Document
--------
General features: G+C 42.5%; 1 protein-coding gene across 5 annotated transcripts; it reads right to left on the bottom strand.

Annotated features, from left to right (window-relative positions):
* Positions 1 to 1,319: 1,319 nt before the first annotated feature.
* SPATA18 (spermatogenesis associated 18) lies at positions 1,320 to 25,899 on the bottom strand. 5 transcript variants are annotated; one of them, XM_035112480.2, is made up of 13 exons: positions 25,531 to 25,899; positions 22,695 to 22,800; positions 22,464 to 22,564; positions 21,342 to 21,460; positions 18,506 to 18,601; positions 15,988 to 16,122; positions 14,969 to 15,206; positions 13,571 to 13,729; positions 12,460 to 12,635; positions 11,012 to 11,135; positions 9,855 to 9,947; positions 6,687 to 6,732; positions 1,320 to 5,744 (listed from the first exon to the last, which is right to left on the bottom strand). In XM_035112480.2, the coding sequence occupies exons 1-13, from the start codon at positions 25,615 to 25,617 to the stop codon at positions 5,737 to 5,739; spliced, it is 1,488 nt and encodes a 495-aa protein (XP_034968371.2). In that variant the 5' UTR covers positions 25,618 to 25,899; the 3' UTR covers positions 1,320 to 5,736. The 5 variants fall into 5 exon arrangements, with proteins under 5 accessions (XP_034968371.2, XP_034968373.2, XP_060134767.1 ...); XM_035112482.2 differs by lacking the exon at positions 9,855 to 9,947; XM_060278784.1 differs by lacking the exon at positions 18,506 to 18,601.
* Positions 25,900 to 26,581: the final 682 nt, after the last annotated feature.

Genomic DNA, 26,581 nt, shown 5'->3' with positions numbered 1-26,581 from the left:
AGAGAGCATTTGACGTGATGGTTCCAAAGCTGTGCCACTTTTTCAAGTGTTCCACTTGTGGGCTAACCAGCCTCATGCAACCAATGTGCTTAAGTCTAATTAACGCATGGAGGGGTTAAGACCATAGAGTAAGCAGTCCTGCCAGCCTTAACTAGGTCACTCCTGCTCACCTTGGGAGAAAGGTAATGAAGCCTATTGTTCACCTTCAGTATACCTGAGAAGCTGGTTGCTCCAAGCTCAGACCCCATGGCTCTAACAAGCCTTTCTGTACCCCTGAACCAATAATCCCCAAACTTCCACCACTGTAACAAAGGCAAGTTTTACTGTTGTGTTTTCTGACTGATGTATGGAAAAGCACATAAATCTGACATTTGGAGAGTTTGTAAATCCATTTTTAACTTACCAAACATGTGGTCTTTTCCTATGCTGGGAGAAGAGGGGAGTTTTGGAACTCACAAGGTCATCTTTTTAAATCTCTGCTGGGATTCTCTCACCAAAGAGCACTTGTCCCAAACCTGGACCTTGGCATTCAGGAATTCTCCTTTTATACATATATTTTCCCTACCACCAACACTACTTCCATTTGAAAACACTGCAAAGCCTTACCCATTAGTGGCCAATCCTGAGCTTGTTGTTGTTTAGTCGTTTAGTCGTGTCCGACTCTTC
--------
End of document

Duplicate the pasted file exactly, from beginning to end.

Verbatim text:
General features: G+C 42.5%; 1 protein-coding gene across 5 annotated transcripts; it reads right to left on the bottom strand.

Annotated features, from left to right (window-relative positions):
* Positions 1 to 1,319: 1,319 nt before the first annotated feature.
* SPATA18 (spermatogenesis associated 18) lies at positions 1,320 to 25,899 on the bottom strand. 5 transcript variants are annotated; one of them, XM_035112480.2, is made up of 13 exons: positions 25,531 to 25,899; positions 22,695 to 22,800; positions 22,464 to 22,564; positions 21,342 to 21,460; positions 18,506 to 18,601; positions 15,988 to 16,122; positions 14,969 to 15,206; positions 13,571 to 13,729; positions 12,460 to 12,635; positions 11,012 to 11,135; positions 9,855 to 9,947; positions 6,687 to 6,732; positions 1,320 to 5,744 (listed from the first exon to the last, which is right to left on the bottom strand). In XM_035112480.2, the coding sequence occupies exons 1-13, from the start codon at positions 25,615 to 25,617 to the stop codon at positions 5,737 to 5,739; spliced, it is 1,488 nt and encodes a 495-aa protein (XP_034968371.2). In that variant the 5' UTR covers positions 25,618 to 25,899; the 3' UTR covers positions 1,320 to 5,736. The 5 variants fall into 5 exon arrangements, with proteins under 5 accessions (XP_034968371.2, XP_034968373.2, XP_060134767.1 ...); XM_035112482.2 differs by lacking the exon at positions 9,855 to 9,947; XM_060278784.1 differs by lacking the exon at positions 18,506 to 18,601.
* Positions 25,900 to 26,581: the final 682 nt, after the last annotated feature.

Genomic DNA, 26,581 nt, shown 5'->3' with positions numbered 1-26,581 from the left:
AGAGAGCATTTGACGTGATGGTTCCAAAGCTGTGCCACTTTTTCAAGTGTTCCACTTGTGGGCTAACCAGCCTCATGCAACCAATGTGCTTAAGTCTAATTAACGCATGGAGGGGTTAAGACCATAGAGTAAGCAGTCCTGCCAGCCTTAACTAGGTCACTCCTGCTCACCTTGGGAGAAAGGTAATGAAGCCTATTGTTCACCTTCAGTATACCTGAGAAGCTGGTTGCTCCAAGCTCAGACCCCATGGCTCTAACAAGCCTTTCTGTACCCCTGAACCAATAATCCCCAAACTTCCACCACTGTAACAAAGGCAAGTTTTACTGTTGTGTTTTCTGACTGATGTATGGAAAAGCACATAAATCTGACATTTGGAGAGTTTGTAAATCCATTTTTAACTTACCAAACATGTGGTCTTTTCCTATGCTGGGAGAAGAGGGGAGTTTTGGAACTCACAAGGTCATCTTTTTAAATCTCTGCTGGGATTCTCTCACCAAAGAGCACTTGTCCCAAACCTGGACCTTGGCATTCAGGAATTCTCCTTTTATACATATATTTTCCCTACCACCAACACTACTTCCATTTGAAAACACTGCAAAGCCTTACCCATTAGTGGCCAATCCTGAGCTTGTTGTTGTTTAGTCGTTTAGTCGTGTCCGACTCTTC